Colombia became South America’s first country to submit its contribution to a UN global warming pact, setting out how it will slash greenhouse gas emissions and adapt to extreme weather.
The pledge outlined a 20% cut to greenhouse gas emissions by 2030 from a business as usual projection. That could rise to 30%, conditional on international cash to aid the mitigation effort.
But it warned the end of decades-long conflict, while welcome, could bring increased pressure to clear forests, jeopardising climate goals.
In its communication to the UN, the government said it had considered the “potential impacts” of “post conflict scenarios in different regions”.
“In the past, peace processes elsewhere in the world have been associated to negative impacts on the environment, due to, among other things, migration patterns that increase pressure on natural resources in the most vulnerable areas, often resulting in increased deforestation.”
But its climate strategy, such as better use of water resources, had “the potential to facilitate the consolidation of peace territories,” it said.
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For the first time in the survey’s 10-year outlook, the top five global risks in terms of likelihood are all environmental. They are: extreme weather events, failure of climate change mitigation and adaptation, major natural disasters, major biodiversity loss and ecosystem collapse, and human-made environmental damage and disasters.
Millions of people across Sub-Saharan Africa could face grave hunger in the first half of 2020 because of armed conflict, political instability and climate change-linked disasters, a report says.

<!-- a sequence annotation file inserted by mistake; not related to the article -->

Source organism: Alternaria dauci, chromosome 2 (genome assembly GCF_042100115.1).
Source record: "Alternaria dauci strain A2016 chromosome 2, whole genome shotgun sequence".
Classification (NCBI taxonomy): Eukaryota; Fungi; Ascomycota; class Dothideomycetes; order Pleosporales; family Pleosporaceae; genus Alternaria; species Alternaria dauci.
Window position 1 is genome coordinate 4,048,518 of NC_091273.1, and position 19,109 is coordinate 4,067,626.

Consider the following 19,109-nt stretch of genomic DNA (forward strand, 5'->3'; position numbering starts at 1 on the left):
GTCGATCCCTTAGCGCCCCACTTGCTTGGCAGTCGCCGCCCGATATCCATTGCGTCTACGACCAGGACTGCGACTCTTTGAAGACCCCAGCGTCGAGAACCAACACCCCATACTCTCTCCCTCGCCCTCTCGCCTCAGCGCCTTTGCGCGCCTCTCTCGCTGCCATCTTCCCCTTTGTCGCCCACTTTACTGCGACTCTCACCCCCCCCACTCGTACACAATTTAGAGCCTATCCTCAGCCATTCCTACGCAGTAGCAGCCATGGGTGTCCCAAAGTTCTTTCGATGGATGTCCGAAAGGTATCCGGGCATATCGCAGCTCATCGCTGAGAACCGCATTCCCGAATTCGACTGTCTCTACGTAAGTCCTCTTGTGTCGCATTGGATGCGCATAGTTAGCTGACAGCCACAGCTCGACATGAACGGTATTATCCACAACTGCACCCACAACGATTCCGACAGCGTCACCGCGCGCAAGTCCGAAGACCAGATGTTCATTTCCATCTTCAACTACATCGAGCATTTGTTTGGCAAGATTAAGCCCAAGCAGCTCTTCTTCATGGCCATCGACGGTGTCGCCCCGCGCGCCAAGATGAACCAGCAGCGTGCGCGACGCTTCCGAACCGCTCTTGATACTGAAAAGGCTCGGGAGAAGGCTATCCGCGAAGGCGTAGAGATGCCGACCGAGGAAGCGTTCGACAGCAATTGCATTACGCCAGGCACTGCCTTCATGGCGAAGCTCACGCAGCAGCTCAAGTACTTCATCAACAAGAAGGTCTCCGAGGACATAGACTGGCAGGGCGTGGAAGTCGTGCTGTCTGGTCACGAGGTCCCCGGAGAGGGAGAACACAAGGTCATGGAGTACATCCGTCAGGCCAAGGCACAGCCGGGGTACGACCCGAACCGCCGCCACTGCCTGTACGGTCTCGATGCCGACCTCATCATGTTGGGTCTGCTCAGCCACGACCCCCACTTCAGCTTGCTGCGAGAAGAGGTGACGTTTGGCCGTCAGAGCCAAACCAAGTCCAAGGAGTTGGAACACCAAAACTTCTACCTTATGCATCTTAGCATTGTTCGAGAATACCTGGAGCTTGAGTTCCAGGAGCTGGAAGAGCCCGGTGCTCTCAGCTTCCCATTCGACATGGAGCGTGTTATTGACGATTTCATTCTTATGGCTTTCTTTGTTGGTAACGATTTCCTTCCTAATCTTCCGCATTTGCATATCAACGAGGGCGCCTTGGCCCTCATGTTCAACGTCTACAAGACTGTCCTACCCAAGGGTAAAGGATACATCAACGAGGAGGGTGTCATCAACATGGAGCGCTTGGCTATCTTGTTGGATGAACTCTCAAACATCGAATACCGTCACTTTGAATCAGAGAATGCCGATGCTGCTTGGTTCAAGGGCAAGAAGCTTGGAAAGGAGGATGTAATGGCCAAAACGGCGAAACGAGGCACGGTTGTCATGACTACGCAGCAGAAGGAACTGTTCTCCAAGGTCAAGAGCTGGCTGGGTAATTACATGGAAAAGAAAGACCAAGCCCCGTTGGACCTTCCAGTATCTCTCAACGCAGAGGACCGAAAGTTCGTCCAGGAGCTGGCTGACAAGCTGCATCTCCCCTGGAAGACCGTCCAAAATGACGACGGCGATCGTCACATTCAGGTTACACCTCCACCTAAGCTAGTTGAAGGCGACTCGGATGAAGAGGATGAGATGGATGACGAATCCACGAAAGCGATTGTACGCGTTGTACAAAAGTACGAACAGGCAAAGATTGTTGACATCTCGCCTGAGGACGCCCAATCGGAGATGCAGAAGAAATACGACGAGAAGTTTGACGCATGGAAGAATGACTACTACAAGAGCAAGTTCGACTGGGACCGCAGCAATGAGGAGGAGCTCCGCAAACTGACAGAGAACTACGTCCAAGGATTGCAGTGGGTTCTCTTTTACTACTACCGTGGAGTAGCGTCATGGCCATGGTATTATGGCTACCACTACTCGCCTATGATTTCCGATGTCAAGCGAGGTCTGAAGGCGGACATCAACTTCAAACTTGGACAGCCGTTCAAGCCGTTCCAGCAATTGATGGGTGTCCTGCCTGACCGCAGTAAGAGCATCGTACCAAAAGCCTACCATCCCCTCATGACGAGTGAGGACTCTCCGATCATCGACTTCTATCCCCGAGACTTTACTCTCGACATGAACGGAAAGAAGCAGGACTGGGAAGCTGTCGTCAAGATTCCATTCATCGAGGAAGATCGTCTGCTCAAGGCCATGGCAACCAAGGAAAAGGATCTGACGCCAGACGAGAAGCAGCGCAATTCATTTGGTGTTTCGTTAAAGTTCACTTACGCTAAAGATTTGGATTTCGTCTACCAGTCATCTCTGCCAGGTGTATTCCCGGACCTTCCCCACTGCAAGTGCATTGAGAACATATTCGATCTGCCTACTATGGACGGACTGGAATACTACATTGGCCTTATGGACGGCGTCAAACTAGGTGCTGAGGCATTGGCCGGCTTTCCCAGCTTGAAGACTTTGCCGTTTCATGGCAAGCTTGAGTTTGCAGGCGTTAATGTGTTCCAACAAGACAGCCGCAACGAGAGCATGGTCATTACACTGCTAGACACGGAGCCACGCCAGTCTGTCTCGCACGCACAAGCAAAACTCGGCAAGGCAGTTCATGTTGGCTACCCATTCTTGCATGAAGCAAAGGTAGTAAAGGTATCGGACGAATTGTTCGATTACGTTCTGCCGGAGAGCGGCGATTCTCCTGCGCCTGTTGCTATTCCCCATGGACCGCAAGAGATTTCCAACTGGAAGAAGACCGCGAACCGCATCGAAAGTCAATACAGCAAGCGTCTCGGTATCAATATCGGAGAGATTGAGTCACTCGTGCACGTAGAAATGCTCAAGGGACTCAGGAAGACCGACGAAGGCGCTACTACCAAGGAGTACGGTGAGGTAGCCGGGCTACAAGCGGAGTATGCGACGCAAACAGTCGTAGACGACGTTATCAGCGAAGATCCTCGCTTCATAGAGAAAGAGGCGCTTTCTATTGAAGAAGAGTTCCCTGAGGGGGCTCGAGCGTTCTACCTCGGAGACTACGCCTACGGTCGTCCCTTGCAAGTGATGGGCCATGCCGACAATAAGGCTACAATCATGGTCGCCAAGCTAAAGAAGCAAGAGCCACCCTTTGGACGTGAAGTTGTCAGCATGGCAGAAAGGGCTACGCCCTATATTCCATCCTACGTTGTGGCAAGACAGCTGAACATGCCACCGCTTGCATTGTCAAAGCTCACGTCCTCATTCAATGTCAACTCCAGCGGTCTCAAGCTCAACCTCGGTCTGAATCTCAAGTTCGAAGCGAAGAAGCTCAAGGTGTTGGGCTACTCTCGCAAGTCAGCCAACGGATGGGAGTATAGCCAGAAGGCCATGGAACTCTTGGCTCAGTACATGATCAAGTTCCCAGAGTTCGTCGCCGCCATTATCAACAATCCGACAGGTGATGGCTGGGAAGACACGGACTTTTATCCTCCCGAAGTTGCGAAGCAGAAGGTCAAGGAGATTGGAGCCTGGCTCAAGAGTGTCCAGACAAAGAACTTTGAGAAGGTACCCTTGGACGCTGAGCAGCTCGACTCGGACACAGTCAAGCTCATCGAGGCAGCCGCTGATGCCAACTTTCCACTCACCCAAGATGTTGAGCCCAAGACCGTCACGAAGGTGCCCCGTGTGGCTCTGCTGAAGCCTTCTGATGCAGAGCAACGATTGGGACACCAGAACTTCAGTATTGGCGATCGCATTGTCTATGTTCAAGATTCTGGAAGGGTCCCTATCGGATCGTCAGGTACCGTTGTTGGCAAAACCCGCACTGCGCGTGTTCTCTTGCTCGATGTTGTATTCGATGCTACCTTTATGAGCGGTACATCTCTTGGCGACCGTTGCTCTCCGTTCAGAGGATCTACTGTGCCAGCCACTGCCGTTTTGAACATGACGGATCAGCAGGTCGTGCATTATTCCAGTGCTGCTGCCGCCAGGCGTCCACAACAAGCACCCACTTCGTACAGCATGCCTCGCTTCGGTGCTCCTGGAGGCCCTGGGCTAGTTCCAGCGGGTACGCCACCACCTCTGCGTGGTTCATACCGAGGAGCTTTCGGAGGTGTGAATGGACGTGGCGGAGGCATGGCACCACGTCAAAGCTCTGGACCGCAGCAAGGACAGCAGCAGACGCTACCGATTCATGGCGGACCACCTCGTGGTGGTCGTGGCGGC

The report published by the UN World Food Programme (WFP) this month says that the countries affected will require life-saving food assistance and investment to prevent humanitarian catastrophes.
Australia is currently experiencing one of its worst bushfire seasons, with swathes of the southern and eastern coastal regions having been ablaze for weeks. As the fires have spread, there has been extensive media coverage both nationally and internationally documenting – and debating – their impacts. This Carbon Brief overview summarises how the fires – and the political response to them – have been covered by the media.
The latest climate talks unravelled when parties failed to reach consensus on the global carbon market mandated by the Paris Agreement. The carbon market controversy emerged amidst new tensions between a growing grassroots climate movement and the climate sceptic agenda of populist leaders. The ball is now in the court of the climate laggards, but they can only halt global climate action for so long.